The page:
How much personal information does it take to earn a free cell phone?
This might be the most random collection of marketing bits I've seen stuffed together in one place.
I was in the 10th or 11th hour of my trip home from a rainy NYC last Friday evening when I came across this page in my magazine: "Win a cell phone every day in June!" Worth a look I thought. [And, thank you to the gentleman who gave me his seat in First Class so he could sit next to his three year old for seven hours, and I didn't have to do so]
I went to the site to sign up today. I was expecting a small icon or banner ad on the side of the page advertising the sweepstakes. Initially, there was. They wanted site visitors to register – no problem. All sweepstakes require this. They are buying the registration. I clicked through to the sweepstakes entry. There was little to no content from the site. There wasn't much of a promotion of the giveaway. They required participation in a poll – personal information – that had nothing to do with the brand or the product. The sweepstakes entry was otherwise surrounded by ads. The only content seemed to be those answering the poll. How random.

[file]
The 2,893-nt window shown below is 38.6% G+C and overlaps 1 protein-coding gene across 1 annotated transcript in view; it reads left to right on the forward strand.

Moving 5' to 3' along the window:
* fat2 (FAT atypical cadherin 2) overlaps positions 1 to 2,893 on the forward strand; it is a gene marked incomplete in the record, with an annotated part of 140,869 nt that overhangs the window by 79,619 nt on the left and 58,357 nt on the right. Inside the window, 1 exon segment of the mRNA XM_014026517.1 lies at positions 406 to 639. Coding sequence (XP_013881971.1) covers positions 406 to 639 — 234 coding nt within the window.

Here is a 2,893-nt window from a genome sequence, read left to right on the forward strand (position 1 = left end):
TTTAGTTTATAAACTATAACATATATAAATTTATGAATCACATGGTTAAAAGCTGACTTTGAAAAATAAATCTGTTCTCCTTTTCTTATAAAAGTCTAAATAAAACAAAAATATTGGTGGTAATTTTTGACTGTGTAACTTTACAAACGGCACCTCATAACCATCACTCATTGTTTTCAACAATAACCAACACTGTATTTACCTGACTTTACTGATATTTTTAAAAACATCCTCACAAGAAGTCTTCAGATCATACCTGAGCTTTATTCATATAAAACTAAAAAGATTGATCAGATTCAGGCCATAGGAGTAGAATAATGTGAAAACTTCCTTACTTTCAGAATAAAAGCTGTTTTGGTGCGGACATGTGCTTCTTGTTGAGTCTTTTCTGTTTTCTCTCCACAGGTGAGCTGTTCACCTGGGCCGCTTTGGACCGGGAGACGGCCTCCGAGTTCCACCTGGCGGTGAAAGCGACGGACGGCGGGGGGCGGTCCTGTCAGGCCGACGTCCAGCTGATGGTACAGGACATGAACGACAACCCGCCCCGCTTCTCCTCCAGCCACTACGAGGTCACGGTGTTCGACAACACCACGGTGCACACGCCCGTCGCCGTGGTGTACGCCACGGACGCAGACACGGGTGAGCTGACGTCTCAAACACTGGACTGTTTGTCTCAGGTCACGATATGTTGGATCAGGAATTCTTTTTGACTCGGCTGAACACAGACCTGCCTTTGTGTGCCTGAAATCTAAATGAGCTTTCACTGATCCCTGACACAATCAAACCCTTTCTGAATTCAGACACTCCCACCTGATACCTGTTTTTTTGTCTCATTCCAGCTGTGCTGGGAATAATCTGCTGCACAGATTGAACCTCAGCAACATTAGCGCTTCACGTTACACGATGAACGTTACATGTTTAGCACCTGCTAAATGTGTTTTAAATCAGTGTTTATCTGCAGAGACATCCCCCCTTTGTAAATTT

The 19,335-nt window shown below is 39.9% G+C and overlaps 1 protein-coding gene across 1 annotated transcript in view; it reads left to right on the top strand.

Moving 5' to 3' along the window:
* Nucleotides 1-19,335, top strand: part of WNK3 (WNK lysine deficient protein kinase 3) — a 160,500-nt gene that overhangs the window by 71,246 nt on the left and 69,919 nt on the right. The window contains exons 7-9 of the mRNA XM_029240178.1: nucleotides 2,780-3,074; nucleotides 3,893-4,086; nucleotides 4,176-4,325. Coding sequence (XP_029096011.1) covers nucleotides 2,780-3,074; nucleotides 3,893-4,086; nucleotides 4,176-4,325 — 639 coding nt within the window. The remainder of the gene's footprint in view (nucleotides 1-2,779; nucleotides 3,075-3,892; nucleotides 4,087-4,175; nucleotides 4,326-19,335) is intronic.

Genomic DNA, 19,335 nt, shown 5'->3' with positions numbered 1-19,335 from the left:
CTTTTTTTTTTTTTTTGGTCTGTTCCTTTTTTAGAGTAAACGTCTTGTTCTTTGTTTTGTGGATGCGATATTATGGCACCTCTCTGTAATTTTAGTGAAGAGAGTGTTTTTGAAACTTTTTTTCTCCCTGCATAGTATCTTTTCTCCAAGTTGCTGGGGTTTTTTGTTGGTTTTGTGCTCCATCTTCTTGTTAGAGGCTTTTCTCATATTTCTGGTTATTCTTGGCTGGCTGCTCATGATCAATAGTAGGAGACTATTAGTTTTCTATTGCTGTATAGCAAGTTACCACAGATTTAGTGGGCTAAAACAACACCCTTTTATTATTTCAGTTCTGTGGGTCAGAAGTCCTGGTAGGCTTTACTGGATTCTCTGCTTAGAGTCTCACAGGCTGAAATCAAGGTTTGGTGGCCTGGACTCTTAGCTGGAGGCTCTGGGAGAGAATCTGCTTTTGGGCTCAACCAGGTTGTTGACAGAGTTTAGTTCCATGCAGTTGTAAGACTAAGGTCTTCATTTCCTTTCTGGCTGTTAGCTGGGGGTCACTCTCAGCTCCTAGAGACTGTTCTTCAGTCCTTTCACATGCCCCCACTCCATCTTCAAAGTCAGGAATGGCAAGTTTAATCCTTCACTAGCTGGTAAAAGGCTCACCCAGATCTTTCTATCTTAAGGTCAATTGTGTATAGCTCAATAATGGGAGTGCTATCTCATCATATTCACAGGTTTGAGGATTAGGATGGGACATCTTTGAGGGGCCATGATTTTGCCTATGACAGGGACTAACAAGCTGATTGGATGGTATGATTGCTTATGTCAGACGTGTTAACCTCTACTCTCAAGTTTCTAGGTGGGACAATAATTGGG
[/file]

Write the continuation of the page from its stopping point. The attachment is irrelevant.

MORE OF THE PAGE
One must return to the site each day to click through the poll question, pages, etc. in order to enter. They'll send daily reminders, if you'd like.
If you're willing to walk through these steps each day, you can enter to win a free phone each day during the month of June.
Many missed opportunities – why not send reminders via SMS? Why not have content related to the products on the pages? Why just ads? Again, really random marketing. Then again, I did give them my info as I explored the experience. Might just be easier to sign up for a two-year contract. One should earn a free phone just by answering so many questions and providing so much personal information – our consumer surveys say young adults would go for it. Free cell phones top the list of give-away's they'd like in exchange for personal information.